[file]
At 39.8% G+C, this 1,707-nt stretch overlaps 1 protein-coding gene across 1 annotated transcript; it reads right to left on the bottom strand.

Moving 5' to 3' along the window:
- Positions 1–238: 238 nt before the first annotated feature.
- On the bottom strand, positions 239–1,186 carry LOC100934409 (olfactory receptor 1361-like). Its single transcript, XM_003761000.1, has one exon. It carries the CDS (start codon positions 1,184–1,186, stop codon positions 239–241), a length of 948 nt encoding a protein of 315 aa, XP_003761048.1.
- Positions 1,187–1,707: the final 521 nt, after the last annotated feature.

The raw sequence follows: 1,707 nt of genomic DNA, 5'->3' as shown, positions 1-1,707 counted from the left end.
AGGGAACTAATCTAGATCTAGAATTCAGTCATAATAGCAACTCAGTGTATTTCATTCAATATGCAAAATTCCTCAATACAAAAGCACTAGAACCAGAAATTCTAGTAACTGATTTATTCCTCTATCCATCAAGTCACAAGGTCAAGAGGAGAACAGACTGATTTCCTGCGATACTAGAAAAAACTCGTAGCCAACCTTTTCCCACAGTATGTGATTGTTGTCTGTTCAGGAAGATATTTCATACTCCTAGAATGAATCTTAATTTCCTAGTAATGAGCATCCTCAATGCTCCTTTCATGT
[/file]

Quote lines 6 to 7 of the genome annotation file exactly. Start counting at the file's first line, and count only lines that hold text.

The raw sequence follows: 1,707 nt of genomic DNA, 5'->3' as shown, positions 1-1,707 counted from the left end.
AGGGAACTAATCTAGATCTAGAATTCAGTCATAATAGCAACTCAGTGTATTTCATTCAATATGCAAAATTCCTCAATACAAAAGCACTAGAACCAGAAATTCTAGTAACTGATTTATTCCTCTATCCATCAAGTCACAAGGTCAAGAGGAGAACAGACTGATTTCCTGCGATACTAGAAAAAACTCGTAGCCAACCTTTTCCCACAGTATGTGATTGTTGTCTGTTCAGGAAGATATTTCATACTCCTAGAATGAATCTTAATTTCCTAGTAATGAGCATCCTCAATGCTCCTTTCATGT